The High Court of Australia has provided insights into what constitutes ‘in the course or scope of employment’ in regards to vicarious liability.
A recent 2 August 2023 High Court of Australia (High Court) ruling in the matter of CCIG Investments Pty Ltd v Schokman (HCA case) provides a landmark “principled approach for the imposition of vicarious liability on… non-guilty employer[s].”
In practical terms, the High Court has clarified the scope for the ‘course or scope of employment’ test, which is the relevant test for discerning whether vicarious liability applies. The recent judgment clarifies that vicarious liability cannot be imposed where the employer did nothing more than merely provide shared staff accommodation. The HCA case has given employers a clearer direction on how to best equip themselves to prevent situations that may expose them to vicarious liability.
What is Vicarious Liability?
Vicarious liability is a legal concept which holds one party accountable for the actions of another, regardless of whether there is fault or not. This type of strict liability is most often linked to employer and employee relationships, with employers liable for an employee’s negligence if it took place within their duties. An employer can be liable for negligent acts or omissions by an employee “in the course of employment”, regardless of whether there is permission for the action.
Background to the HCA Case
Mr Aaron Schokman was a Food and Beverage Supervisor. He was the supervisor of Mr Sean Hewett, who was a Team Leader. The employer was CCIG Investments Pty Ltd (CCIG), who did nothing more than require the two men share staff accommodation.
In the early hours of 7 November 2016, an intoxicated Mr Hewett, negligently urinated into the mouth of Mr Schokman, the injured employee (who had pre-existing cataplexy and narcolepsy), whilst Mr Schokman slept in staff accommodation shared with Mr Hewett.
Narcolepsy is “a sleep disorder characterised by overwhelming daytime drowsiness and sudden attacks of sleep,” and cataplexy is “a sudden and ordinarily brief loss of voluntary muscle tone triggered by strong emotions, such as laughter or emotional stress.” CCIG did not, among other things, ascertain the suitability of the two employees sharing accommodation. However, this was found to not be instrumental to finding the meaning of ‘during the course or scope of employment.’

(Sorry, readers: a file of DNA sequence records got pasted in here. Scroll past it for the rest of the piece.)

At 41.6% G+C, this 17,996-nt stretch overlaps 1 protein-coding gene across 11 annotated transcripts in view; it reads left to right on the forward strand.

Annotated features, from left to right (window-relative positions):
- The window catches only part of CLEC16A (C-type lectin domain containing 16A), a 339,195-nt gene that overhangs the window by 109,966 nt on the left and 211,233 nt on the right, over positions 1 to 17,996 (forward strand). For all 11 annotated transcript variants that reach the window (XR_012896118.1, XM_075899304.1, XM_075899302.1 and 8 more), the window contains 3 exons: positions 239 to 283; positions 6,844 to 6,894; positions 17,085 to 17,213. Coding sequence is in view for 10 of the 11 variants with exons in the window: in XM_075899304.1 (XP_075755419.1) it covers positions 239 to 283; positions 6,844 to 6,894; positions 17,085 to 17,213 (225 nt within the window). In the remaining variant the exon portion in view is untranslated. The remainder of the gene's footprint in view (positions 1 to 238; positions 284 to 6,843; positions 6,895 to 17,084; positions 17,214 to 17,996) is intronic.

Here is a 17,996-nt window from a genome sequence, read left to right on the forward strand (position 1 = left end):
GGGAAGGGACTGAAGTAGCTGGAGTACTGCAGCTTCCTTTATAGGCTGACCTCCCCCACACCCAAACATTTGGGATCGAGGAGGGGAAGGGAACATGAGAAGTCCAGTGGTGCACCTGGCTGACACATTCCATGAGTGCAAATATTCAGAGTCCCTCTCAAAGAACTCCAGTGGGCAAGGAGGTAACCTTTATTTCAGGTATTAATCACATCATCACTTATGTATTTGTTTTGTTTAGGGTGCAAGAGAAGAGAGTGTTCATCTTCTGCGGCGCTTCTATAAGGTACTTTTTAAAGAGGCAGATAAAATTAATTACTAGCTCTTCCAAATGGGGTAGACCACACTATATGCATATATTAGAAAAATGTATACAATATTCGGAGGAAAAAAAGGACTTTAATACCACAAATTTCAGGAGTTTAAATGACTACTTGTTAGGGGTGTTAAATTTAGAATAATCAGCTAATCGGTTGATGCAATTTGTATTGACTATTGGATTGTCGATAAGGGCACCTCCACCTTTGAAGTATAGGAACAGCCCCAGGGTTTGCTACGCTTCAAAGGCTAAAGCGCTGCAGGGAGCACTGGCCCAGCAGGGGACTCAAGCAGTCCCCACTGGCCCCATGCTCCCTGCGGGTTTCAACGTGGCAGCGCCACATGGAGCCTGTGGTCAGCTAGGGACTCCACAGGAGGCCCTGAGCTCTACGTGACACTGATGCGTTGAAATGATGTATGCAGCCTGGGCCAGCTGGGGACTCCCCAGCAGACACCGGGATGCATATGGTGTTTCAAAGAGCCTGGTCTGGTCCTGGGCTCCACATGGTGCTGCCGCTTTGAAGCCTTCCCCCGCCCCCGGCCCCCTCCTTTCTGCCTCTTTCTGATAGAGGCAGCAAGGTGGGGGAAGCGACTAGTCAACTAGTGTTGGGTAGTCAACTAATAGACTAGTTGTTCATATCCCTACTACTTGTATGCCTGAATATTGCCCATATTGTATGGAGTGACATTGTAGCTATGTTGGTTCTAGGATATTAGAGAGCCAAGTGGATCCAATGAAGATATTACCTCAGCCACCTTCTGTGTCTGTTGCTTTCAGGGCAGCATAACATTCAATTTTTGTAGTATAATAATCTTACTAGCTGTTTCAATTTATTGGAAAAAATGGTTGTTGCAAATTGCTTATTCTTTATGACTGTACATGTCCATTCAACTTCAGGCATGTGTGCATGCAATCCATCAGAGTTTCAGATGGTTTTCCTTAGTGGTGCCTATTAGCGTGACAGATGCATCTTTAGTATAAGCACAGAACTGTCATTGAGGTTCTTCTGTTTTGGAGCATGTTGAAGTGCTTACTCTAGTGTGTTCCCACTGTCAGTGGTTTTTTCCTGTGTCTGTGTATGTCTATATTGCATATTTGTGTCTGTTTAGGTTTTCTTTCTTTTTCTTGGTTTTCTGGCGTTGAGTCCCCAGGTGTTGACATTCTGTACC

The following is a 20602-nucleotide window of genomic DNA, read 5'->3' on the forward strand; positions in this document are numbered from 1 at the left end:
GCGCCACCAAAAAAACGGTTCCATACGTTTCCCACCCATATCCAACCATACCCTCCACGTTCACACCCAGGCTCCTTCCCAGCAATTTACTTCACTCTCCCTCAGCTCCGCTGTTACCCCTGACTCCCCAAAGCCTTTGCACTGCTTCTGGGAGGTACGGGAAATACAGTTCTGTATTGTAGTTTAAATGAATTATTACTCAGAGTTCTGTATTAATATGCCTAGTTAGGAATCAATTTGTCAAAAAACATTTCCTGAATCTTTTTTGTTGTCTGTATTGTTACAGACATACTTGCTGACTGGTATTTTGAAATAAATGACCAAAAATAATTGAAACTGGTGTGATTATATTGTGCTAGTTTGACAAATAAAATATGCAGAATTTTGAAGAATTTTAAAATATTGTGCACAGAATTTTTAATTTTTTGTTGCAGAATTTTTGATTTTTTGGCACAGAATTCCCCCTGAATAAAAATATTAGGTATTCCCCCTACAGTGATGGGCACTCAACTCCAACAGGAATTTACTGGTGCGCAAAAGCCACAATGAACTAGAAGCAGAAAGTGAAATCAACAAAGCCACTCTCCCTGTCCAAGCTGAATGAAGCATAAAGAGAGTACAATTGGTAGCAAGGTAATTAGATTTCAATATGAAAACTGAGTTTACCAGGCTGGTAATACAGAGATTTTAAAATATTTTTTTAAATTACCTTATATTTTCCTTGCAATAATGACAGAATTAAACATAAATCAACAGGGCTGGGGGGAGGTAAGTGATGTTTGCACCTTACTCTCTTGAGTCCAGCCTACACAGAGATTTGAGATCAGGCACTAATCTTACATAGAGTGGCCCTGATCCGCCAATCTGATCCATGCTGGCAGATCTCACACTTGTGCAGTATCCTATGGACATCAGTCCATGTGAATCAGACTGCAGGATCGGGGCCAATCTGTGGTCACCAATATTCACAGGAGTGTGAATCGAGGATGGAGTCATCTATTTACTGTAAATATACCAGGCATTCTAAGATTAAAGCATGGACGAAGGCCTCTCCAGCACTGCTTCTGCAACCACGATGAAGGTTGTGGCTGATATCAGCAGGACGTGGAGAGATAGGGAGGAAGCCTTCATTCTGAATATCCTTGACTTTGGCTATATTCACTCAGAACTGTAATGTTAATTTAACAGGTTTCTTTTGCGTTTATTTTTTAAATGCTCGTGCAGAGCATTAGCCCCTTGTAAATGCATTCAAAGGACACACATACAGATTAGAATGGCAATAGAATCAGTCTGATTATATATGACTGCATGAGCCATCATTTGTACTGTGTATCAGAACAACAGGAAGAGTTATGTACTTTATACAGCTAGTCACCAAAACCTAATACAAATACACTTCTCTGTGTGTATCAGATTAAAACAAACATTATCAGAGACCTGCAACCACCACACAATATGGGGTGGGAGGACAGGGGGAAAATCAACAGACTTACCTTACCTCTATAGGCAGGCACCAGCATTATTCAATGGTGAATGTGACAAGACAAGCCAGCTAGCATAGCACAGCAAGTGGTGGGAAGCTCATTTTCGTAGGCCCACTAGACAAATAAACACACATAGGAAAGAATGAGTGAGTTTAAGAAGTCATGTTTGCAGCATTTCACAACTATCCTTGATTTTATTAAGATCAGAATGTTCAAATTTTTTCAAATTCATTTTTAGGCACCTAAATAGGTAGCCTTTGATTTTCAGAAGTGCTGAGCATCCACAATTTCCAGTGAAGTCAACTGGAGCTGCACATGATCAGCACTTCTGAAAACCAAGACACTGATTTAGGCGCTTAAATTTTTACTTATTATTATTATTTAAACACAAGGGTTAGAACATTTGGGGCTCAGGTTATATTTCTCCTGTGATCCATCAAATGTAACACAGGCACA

Moments after the tortious act, Mr Schokman experienced a cataplectic attack and ultimately suffered an adjustment disorder which resulted in impairment. It was found that the tortious act exacerbated Mr Schokman’s conditions.
Cause of action
Mr Schokman’s primary claim was that CCIG breached its duty of care by “failing to instruct Hewett appropriately or at all with respect to appropriate levels of conduct within the accommodation.” His alternative claim was that Mr Hewett committed a tort for which CCIG was vicariously liable.
In conceding that it was necessary to abandon the claim that CCIG breached its duty of care in his first court outcome, Mr Schokman appealed the decision on the strength of the alternative claim, being that CCIG was vicariously liable because the tort was committed in the course of Mr Hewett’s employment.
What the case law says
The seminal matter of Prince Alfred College v ADC(Prince Alfred College) was argued by Mr Schokman as being analogous. The HCA case upheld Prince Alfred College, which states, relevantly:
“… [the] relevant approach is to consider any special role that the employer has assigned to the employee and the position in which the employee is thereby placed vis-à-vis the victim. In determining whether the apparent performance of such a role may be said to give the “occasion” for the wrongful act, particular features may be taken into account. They include authority, power, trust, control and the ability to achieve intimacy with the victim. The latter feature may be especially important. Where, in such circumstances, the employee takes advantage of his or her position with respect to the victim, that may suffice to determine that the wrongful act should be regarded as committed in the course or scope of employment and as such render the employer vicariously liable.”
[our emphasis added]
CCIG submitted that that test was “… perhaps productive of more questions than answers.” Unsurprisingly, the Prince Alfred test was applied per contra (i.e. oppositely) in the two preceding judgments. Whilst Prince Alfred College remains valid case law, the High Court rejected the case as being entirely analogous and clarified its interpretation of the meaning of ‘in the course or scope of employment.’ To do this, the High Court found that the shared accommodation only created physical proximity between the two men, but this did nothing more than provide a mere opportunity: